Thai Village Life – Som Tum Spicy Thai Salad
Early this year my Thai partner Wonderful Wi set up shop in our village garden selling som tum (spicy papaya salad). A Thai style thatch roof kitchen was built, and the village’s newest snack service rolled out. It wasn’t by any means an innovative business idea, but there was a hungry market out there willing to be fed.
Thai Village Life – Selling Som Tum
There’s good days and bad days. A rush of customers sometimes, a drizzle now and then, and occasionally a near-drought. The business started with a boom. That has now slowed to a hard-core of customers and steady passing trade. That’s much in line with most small village food stalls. Most folks tend to grab their snacks not pedalling too far or taking too much gas from the tank. Getting on with your neighbours is good business sense.
How do you describe som tum’s taste and flavour? Red-hot, fiery, sweet, sour, peppery, pungent, tangy. Take your pick. Any three will do. The salad’s high red chilli content makes it a very hot-tempered dish. Click on the photograph to enlarge.
Som tum is a big favourite with Thai women. They say it doesn’t taste as good eaten alone and is better shared with family and friends. I tend to avoid those social gatherings because full-blown som tum is too spicy for me.
The essential ingredients to make som tum are tomatoes, a small lime, shredded papaya, red chillies, garlic cloves, fermented fish sauce and the somewhat controversial flavour enhancer monosodium glutamate. Next, pound rice paddy black crab (poo-na) or shrimp into the mix. Chinese noodles can be added to the mortar as well.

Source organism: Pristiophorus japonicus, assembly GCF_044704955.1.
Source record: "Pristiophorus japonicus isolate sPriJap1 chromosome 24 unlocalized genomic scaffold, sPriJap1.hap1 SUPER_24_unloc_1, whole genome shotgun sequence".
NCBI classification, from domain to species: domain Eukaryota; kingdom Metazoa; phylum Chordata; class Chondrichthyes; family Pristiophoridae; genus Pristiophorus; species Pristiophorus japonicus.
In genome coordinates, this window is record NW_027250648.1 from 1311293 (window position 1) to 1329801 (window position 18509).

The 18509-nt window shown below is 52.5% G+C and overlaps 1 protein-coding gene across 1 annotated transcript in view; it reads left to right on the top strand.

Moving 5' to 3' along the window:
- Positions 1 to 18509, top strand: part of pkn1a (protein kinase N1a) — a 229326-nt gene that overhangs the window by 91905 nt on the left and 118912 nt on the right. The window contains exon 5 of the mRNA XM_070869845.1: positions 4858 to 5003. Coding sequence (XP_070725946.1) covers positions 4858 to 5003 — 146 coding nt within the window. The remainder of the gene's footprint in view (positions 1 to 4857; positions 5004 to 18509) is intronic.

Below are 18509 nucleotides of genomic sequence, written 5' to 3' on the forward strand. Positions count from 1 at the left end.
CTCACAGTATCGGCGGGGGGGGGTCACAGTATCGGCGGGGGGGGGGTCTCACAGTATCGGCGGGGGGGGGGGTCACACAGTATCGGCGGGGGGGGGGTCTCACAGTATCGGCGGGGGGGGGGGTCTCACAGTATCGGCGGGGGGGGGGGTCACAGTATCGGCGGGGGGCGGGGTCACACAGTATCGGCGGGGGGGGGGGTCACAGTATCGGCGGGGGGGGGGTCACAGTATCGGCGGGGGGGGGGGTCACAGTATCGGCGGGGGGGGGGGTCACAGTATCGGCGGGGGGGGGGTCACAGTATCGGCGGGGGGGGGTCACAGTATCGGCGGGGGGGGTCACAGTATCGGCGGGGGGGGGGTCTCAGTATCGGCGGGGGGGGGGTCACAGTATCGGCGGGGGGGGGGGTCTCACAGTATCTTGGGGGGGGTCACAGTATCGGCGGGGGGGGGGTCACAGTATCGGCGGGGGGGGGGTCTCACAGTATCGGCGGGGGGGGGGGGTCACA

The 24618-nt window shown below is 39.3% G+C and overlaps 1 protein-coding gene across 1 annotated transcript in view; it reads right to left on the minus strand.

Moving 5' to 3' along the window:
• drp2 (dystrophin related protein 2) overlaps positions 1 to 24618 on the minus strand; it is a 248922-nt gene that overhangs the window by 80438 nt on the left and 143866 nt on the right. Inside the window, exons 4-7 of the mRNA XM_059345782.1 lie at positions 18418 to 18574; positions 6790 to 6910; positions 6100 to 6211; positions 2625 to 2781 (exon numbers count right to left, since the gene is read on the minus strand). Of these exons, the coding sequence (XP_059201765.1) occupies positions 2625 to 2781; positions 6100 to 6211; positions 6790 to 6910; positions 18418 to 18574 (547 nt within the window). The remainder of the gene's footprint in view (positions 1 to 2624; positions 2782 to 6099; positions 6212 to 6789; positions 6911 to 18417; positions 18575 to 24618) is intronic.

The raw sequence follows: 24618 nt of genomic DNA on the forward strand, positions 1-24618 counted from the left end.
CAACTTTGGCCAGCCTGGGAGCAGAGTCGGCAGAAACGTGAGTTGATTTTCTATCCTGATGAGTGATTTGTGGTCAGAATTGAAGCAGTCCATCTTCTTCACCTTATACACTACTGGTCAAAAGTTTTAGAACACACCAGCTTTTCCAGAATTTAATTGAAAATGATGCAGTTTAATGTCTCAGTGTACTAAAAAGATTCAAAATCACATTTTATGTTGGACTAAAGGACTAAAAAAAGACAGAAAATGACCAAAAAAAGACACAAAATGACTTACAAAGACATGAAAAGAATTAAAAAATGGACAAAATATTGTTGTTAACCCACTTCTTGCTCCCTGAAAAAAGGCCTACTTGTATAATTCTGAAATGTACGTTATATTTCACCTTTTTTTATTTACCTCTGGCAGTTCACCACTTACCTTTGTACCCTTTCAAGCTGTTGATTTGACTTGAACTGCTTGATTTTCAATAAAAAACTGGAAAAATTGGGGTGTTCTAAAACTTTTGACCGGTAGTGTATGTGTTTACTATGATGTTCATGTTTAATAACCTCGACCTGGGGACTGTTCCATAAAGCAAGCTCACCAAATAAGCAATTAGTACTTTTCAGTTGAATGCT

Takeaway or Eat-In
Wilai sells som tum for 30 baht a plateful or takeaway bag. And there’s seating next to the beach bar-style kitchen. My som tum ‘special’ is red chilli free with extra pork crunchies. I can flirt with the red-hot all-out version, but a good mouthful smelts my taste buds senseless. The milder sketch is an enjoyable lunchtime snack.
In sum, profits aren’t eye-opening figures. Wilai’s income is anything between 100 – 250 baht a day. The bonus is, the kitchen also doubles as her flower workshop. Wilai sells flower garlands at the local town’s twice-monthly Buddhist Day market. Luckily for her, flower power outpaces som tum in the profit stakes.
Have you got a taste for Thailand’s spicy papaya salad, som tum?
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